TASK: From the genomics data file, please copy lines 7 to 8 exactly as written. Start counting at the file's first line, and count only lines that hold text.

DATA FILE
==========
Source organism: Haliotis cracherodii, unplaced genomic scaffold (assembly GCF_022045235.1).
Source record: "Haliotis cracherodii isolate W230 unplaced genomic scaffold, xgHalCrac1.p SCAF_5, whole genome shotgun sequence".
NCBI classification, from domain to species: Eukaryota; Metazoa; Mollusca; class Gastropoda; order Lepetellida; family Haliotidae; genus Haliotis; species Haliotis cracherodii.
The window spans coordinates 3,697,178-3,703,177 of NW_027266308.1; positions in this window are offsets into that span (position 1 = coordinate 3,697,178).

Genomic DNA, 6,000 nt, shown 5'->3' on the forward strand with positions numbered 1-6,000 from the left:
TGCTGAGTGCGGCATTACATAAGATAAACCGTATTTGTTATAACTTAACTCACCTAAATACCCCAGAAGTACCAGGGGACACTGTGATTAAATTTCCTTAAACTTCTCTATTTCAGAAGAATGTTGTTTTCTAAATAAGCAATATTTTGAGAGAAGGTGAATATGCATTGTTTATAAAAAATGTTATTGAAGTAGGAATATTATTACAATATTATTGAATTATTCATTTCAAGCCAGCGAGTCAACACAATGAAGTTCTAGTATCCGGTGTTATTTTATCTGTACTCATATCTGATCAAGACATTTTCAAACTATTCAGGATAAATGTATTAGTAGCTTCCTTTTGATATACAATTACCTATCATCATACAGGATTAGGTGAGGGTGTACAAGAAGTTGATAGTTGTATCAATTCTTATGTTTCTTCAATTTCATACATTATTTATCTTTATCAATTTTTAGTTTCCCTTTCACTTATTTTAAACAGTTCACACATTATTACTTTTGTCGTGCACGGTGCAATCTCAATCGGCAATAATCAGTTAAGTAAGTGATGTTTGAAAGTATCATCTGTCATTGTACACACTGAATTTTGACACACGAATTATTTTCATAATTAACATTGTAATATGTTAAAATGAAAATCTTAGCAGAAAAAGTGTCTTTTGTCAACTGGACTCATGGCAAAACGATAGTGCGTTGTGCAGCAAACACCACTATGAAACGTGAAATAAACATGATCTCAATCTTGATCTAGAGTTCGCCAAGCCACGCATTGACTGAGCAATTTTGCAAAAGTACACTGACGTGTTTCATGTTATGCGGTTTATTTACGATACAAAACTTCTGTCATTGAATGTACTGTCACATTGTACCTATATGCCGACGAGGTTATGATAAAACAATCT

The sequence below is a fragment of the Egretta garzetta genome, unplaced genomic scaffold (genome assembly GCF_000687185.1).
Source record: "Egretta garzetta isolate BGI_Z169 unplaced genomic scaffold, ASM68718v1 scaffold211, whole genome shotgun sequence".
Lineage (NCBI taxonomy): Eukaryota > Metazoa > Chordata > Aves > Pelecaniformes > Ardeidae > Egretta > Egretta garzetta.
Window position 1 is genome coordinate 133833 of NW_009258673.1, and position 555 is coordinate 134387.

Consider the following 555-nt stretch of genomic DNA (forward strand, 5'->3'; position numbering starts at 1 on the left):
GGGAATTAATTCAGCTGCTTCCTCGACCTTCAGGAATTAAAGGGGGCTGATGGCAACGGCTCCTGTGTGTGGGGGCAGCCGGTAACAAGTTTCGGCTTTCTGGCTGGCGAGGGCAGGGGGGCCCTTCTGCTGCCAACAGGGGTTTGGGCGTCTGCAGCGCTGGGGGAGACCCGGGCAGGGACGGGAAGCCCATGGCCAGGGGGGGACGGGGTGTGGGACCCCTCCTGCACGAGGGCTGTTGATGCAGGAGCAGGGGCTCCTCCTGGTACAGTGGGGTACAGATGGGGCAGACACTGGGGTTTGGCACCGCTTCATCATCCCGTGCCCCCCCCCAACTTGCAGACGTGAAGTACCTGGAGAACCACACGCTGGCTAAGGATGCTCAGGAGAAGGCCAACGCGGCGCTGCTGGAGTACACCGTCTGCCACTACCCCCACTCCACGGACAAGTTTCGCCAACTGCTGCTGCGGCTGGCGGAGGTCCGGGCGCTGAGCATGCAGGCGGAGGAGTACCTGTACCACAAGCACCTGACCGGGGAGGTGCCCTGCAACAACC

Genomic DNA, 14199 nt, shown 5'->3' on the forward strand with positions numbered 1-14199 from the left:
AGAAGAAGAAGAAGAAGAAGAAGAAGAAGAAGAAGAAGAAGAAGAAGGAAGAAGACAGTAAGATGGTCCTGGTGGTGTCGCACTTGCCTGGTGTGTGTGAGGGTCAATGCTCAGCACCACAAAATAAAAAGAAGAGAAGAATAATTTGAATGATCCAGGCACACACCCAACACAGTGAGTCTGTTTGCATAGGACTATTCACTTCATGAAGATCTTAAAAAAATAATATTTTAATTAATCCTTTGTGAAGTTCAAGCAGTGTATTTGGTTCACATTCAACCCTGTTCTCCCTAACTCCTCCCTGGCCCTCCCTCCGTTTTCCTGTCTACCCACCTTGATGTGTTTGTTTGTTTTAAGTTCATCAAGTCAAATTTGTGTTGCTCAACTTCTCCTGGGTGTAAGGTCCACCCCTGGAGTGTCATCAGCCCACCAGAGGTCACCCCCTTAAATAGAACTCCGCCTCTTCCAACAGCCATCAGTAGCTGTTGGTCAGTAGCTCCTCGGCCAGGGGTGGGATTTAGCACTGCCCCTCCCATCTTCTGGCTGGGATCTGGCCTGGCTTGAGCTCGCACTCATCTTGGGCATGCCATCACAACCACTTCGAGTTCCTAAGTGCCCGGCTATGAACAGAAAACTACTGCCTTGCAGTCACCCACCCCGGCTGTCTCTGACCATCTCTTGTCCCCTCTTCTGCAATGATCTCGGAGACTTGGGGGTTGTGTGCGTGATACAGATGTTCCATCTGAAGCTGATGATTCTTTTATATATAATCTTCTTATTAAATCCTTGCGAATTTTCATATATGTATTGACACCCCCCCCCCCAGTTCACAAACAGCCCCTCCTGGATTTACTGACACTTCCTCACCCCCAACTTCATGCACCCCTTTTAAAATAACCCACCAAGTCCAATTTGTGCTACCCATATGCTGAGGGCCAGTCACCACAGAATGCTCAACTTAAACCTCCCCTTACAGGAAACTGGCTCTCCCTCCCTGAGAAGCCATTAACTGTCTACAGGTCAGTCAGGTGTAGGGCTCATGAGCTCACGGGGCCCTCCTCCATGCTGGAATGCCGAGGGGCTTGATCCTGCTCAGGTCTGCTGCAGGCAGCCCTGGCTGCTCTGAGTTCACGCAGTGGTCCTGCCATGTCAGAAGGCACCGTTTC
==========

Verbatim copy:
The sequence below is a fragment of the Egretta garzetta genome, unplaced genomic scaffold (genome assembly GCF_000687185.1).
Source record: "Egretta garzetta isolate BGI_Z169 unplaced genomic scaffold, ASM68718v1 scaffold211, whole genome shotgun sequence".